At our house, after twenty years, we’ve finally decided to remodel and add to the dining room and kitchen. Given that the so-called dining room is scarcely larger than an extra-large walk-in closet [no, I’m not kidding], and that I’ve been promising my wife that I’d do something about it for fifteen years, it’s definitely overdue. Why so long? Let’s just say we’re conservative about spending and raising eight children was expensive… but that’s not what the point of this is all about. It’s about stuff.

When you remodel, we’ve discovered, you have to move things out of the space to be remodeled, and in our case, out of the adjoining garage. And then you discover the stuff… stuff you vaguely realized you had and kept, just in case. But, guess what, in all too many cases, just-in-case never came, and you’ve still got the stuff. Like fifteen baskets, of different sizes and assortments. Like five boxes of extra tiles for counters and the like [which we’ll now never need because the 1980s tile is going].

Then there were the flower vases. My wife’s a performer and director, and she gets flowers occasionally. I also send her flowers. They come in various vases, and we’ve kept the really nice looking ones – and then in cleaning out things, you discover several boxes of really nice flower vases, some of them red glass and green glass, and a couple – maybe more than a couple – that look like crystal but really aren’t… and only three or four have ever been used again.

And paint! There were four gallons of dried-up gray floor and deck paint,not to mention five separate gallon cans so old, and of such strange colors that I wondered if they might have been left by the previous owner, except that they never left anything. I did keep the newest can of deck paint.

Now, not all stuff is useless. I really wondered what I was going to do with the eight different socket sets I inherited from my father-in-law, but having those eight socket sets has saved me more grief over the years… and the same with the four sets of Allen wrenches,and the fifteen that don’t belong to sets. Why does every furniture manufacturer, every tool maker, everyone who makes everything use a different dimensional Allen screw?

But then I found more replacement parts for the sprinkler system than I ever recalled buying, most likely because I couldn’t find the first sets because they were in another box, neatly stacked, but unlabeled, on the garage shelves. We’ve always been fairly neat and organized, but when you don’t look in those neat and organized boxes and stack another neat and organized box on top, well…

And, oh, yes, the broken Christmas deer lawn decorations – three gathered over the years and left stashed in the garage attic because they wouldn’t fit in the mandated city garbage cans, and I never took the time to make the ten mile trip to the city dump [and yes, it is ten miles away, in an abandoned open pit iron mine, but that’s another story]. I could go on, but I think I’m made it clear.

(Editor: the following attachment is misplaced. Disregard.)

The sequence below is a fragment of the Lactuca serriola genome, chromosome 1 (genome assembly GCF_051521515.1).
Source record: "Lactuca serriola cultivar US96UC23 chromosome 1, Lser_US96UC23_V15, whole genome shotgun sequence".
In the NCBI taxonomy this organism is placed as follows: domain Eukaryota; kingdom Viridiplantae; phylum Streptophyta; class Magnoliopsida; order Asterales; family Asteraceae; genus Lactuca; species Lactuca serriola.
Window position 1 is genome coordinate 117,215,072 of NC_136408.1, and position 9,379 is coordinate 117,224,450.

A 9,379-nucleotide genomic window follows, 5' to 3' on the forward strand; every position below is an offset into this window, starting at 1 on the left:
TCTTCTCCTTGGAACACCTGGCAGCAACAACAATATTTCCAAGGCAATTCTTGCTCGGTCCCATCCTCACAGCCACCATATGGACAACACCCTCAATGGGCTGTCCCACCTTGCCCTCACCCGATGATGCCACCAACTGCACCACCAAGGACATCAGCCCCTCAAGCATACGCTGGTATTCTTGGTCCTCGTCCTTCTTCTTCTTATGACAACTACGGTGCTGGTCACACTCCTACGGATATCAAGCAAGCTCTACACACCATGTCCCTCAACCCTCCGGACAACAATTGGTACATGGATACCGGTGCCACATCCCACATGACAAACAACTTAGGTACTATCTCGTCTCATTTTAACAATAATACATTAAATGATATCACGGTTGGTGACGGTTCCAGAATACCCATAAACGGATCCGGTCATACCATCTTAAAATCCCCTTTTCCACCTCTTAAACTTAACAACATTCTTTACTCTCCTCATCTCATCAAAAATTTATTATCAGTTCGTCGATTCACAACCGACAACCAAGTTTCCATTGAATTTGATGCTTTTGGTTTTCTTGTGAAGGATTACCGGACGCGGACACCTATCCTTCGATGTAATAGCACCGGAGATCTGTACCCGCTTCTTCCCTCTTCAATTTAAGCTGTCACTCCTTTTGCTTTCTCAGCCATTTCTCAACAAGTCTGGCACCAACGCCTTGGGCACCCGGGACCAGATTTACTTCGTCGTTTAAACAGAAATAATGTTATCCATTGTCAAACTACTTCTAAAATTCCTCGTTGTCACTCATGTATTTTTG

And the sad thing is… we really thought we were organized and only kept what we really needed.

5 thoughts on “Stuff”

  1. Grey says:

    “And the sad thing is… we really thought we were organized and only kept what we really needed.”

    I feel your pain. My significant other and I are cleaning three closets, and it’s been an embarrassment.

    First, things were loosely packed in too-large containers; just by condensing items that actually needed to be kept eliminated 30% of the bulk.

    Second, I rethought my record keeping and tossed several bankers boxes of materials. Keeping ancient cable bills in nicely-labeled folders was not superior organization, it was a pointless, anal-retentive act of vain self-indulgence.

    Third, on sentimental items and knick-knacks, consider taking a picture or scanning them and then tossing the original.

    Incidentally, is running a series on spring cleaning. This article on knee-jerk sentimentality leading to pointless clutter is excellent:

  2. Alison Hamway says:

    I sympathize; I just remodeled our 1970s kitchen. In clearing the kitchen out we discovered way too many duplicate items; unnecessary stuff; outdated items. It’s a great opportunity to clean out clutter. Living during the mess of construction is a challenge too — but it’s all worth it when the project is done

  3. Jim says:

    I sympathize, too. We’ve been lucky enough to move about every 8 years. At one place, the girl was born, the boys grew from Ghostbusters to girls. We had a yard sale, donated more ‘stuff’, & finally filled a 30 yard dumpster.

    The last move was 600 miles which limited us to 2 PODS, a moving van, & our vehicles which were crowded with dogs. And two trips with the truck & trailer to move the horses. Yeah, we have stuff! I pity the kids cleaning up after us because I don’t intend to move again. With 2 barns & a shop, we have plenty of room to store more stuff!

  4. Wine Guy says:

    I was looking for one of my powertools (I was sure I had a router, I just couldn’t recall where I put it) when I came across 7 boxes from one of my PCS moves when I was in the USN. My last moment on active duty was >10 yrs ago… and this particular move was >15 yrs ago.

    My wife and I spent a fun hour reminiscing over everything we found and then I loaded 90% of it (and several other boxes of flat out junk) into the trailer and made a run to the dump.

    I DID find my router… but it isn’t working well enough to actually use.

    So now I have to run to the hardware store to buy another one.

    I won’t mention to my wife that this is the icing on the cake…. but she already knows that.

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